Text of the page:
Scott Kempner of the Del-Lords on Songwriting, Dion and the Day the Music Died
|Frank Funaro, Scott Kempner and Eric Ambel of the Del-Lords|
A band as influential as the Del-Lords always has stories behind the stories. But leader Scott Kempner, who first made a name for himself with New York band the Dictators, found some of his best stories late in life, when punk rock was decades behind him but his songwriting was still waiting for the right vehicle. The Del-Lords provided that spark, as did an unexpected midlife friendship with one of Kempner's personal heroes, Dion Francis DiMucci. Kempner loved the records Dion made in the '60s, but Dion admired the Del-Lords' leader's recordings just as much.
Roy Kasten interviewed Kempner and guitarist/producer Eric "Roscoe" Ambel for the print edition this week, as the Del-Lords visit St. Louis on its reunion tour for a show at Off Broadway on Friday night. In these outtakes from the feature, Kempner tells the tale of working with Dion on one of the band's best new tracks, the Buddy Holly-inspired "Every Day (That I'm With You)."
"That song 'Every Day,' was a song from when I first hooked up with Dion," Kempner explains. "Chaz Palminteri had a screenplay in the works for a biopic of Dion, and this was a song that used the full power of my poetic license. It was about when they get to the hotel in Clear Lake [Iowa] and they find out about the Buddy Holly plane crash. Although there is controversy about this, the true story is that Dion actually did turn down the seat on the plane. It was $35, which was the exact amount of money his parents spent for rent his whole life growing up. There wasn't a month that his parents wouldn't fight and fight about how they would come up with that 35 bucks. When Buddy Holly told him how much the fare was, he said he was out. Dion was a guy with a few hit records, but that was a magic number. He was out. After the plane crash, it was this whole idea that this thing that was such torment to him as a child, hearing his parents fight about this every month, was the thing that saved his life.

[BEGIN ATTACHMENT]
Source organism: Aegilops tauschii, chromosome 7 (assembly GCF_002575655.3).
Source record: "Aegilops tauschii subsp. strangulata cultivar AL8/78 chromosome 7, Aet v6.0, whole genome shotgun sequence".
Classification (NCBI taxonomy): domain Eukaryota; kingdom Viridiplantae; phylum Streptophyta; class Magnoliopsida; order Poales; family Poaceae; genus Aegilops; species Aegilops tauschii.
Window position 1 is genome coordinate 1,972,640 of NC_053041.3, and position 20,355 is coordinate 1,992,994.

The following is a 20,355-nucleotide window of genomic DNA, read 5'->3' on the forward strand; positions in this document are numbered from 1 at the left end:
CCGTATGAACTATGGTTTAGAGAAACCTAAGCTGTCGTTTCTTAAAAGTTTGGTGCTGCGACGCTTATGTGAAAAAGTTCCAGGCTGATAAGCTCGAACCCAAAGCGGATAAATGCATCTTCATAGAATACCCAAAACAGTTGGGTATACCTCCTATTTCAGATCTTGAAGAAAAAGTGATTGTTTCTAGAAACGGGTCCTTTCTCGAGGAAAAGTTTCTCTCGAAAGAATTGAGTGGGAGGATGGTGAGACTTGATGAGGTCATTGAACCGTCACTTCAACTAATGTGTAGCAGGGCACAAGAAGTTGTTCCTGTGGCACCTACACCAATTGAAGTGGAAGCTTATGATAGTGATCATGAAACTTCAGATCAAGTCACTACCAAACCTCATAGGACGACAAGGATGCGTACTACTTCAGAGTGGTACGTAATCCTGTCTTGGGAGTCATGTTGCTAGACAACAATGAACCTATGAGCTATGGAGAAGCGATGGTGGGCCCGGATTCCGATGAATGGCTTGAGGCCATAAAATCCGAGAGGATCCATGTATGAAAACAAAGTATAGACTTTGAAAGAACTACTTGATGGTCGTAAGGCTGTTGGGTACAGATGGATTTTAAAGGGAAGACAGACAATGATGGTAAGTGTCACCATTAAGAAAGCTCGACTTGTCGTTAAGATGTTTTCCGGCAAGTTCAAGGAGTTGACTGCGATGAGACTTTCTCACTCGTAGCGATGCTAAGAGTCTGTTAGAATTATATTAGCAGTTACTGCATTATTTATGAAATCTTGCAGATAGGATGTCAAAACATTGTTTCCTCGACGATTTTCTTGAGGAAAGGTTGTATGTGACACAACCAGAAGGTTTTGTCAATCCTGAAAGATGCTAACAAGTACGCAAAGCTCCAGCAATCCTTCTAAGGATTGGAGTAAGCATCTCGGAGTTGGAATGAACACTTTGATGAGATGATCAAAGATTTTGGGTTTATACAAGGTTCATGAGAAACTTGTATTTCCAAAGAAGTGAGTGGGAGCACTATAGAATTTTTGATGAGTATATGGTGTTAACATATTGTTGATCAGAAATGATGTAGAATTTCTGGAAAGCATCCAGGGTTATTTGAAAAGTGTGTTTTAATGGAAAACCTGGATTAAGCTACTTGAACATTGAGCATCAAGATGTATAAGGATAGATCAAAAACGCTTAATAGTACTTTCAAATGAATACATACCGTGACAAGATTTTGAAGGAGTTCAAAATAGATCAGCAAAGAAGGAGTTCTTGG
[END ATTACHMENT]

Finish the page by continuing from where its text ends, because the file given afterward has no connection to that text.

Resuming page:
"The song is based on the idea of how Buddy Holly had given Dion his guitar to take to the next town. They get there and walk into the hotel, and the TV is on and the plane crash is all over the news. So the poetic license is that Dion takes out the guitar in his grief in his hotel room, trying to get his head around what has just occurred, and he's trying to remember this song that Buddy Holly had played, the song 'Everyday.' And in trying to remember that song, this new song comes out.
"It ended up being a song about friendship. But it was really about us; inadvertently it was about our relationships. So it ended up on the record. I wanted something that was free of sarcasm, free of humor and double entendres. I wanted it to be straightforward and simple, a song of friendship."Follow RFT Music on Twitter or Facebook. Follow RFT Music editor Daniel Hill on Twitter too, if you are into that sort of thing.